The reward of attending your church has to overcome the inconvenience of attending it.

If you make people battle traffic and busy schedules to attend a sub-par, impersonal experience at your church, people won’t bother.

2. Online options are real options

I realize until current generations die off, people will say things like

I will never give my credit card to anyone online

I prefer the retail experience

Nothing online is real anyway

But those views are increasingly a minority. Among Millennials, online shopping is widely accepted, normal and growing annually. I’m not even close to being a Millennial, and I buy most of what I purchase online.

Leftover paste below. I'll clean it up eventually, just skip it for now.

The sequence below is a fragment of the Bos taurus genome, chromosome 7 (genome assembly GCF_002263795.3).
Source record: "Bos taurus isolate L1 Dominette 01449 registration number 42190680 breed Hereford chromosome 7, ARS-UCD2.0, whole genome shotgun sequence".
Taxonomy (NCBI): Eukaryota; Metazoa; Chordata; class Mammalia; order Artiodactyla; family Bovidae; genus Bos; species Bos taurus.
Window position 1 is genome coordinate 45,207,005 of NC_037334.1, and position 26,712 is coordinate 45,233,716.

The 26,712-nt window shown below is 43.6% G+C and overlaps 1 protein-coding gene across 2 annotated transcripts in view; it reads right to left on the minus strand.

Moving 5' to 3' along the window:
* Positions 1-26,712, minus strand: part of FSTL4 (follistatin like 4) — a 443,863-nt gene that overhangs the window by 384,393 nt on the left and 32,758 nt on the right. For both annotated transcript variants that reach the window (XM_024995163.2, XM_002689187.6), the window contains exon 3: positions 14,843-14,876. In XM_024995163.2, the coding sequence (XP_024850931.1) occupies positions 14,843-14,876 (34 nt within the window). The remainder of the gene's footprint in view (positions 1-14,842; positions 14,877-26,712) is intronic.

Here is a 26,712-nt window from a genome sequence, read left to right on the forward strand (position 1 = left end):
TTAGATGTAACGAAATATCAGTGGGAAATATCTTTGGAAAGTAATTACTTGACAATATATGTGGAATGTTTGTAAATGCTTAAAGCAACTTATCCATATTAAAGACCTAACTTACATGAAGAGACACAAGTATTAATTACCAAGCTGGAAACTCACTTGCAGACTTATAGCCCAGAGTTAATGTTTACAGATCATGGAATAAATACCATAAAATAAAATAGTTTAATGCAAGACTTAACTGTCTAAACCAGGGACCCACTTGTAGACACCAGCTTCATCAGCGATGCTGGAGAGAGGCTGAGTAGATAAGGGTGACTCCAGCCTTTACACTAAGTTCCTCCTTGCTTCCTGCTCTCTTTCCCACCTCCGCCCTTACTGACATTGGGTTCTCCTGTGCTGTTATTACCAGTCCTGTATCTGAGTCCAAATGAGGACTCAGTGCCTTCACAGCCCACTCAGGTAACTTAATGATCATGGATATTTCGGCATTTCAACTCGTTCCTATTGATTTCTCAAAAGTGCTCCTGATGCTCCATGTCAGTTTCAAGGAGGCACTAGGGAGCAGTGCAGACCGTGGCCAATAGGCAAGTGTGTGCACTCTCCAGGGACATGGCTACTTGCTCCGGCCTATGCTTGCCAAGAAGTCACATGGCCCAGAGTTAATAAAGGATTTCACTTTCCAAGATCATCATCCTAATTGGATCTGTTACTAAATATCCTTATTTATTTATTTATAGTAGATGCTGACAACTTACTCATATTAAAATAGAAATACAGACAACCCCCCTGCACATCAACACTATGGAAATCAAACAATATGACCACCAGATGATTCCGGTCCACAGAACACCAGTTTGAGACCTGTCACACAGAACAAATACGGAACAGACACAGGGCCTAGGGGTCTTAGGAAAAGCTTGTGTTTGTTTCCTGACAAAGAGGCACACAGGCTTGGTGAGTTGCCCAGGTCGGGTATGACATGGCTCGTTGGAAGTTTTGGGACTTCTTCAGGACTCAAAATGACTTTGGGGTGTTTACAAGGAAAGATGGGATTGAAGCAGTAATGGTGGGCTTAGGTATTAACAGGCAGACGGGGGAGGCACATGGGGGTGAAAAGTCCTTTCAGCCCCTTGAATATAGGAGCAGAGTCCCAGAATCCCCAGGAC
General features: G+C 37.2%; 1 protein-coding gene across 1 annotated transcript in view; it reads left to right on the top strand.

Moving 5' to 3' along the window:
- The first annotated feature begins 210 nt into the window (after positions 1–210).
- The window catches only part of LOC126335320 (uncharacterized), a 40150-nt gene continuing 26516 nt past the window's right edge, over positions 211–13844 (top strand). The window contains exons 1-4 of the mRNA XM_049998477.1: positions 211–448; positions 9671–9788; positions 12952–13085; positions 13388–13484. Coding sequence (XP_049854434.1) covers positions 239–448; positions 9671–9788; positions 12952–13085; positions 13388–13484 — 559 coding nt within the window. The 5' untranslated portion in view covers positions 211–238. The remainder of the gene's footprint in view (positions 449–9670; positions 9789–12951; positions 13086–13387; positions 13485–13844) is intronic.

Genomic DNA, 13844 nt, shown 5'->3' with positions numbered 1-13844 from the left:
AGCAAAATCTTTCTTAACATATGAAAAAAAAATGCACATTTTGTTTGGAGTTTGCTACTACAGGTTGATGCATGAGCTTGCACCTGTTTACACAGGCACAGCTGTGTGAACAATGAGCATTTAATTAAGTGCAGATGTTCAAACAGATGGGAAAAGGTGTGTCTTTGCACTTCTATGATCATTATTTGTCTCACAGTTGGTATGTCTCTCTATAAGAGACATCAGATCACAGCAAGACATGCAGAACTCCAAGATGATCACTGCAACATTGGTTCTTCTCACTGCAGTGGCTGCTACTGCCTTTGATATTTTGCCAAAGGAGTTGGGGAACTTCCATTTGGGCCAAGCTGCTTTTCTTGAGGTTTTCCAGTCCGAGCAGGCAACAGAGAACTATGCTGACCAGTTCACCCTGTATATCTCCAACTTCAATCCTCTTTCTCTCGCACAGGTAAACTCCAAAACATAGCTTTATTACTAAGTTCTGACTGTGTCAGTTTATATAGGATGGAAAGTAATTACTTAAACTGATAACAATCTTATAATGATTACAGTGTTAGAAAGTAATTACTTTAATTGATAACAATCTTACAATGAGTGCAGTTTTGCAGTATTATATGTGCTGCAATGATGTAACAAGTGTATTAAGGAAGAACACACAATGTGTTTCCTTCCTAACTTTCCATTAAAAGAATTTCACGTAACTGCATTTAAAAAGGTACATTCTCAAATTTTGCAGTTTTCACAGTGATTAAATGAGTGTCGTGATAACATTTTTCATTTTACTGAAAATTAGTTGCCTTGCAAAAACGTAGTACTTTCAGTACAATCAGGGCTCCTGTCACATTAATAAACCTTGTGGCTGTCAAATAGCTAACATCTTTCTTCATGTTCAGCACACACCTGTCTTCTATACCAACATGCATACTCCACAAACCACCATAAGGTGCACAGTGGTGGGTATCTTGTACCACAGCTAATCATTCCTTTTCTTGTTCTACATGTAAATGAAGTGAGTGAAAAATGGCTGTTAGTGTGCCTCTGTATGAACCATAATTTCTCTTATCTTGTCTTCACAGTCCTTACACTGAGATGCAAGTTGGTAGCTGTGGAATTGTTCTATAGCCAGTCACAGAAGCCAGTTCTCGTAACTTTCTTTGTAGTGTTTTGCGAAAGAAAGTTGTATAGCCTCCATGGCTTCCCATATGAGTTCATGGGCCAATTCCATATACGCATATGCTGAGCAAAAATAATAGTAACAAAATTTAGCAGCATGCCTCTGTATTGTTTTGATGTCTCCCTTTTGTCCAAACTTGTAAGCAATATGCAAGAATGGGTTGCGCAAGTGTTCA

Bottom line

If you have a frustrating, uncertain and expensive option for getting what you want (retail), why would you choose it over something that’s simple, convenient and actually less expensive (online)?

Implication for church leaders

Today, people have a sea of online options for sermons. Anyone who attends your local church can listen to Steven Furtick, Perry Noble, Craig Groeschel, Louie Giglio, Joyce Meyers, Joel Oosten or Andy Stanley any time they want for free.  And many do.

Not only can they listen to other pastors preach, but they can be ‘involved’ in their congregation through church online.

You can argue all day long about whether this is good or bad. Here’s the reality: it’s happening.

I outlined the pros and cons of online church in this post, but the reality is this: online is here to stay. The internet is not going away any time soon.

When someone offers a better option than you provide, people will choose it.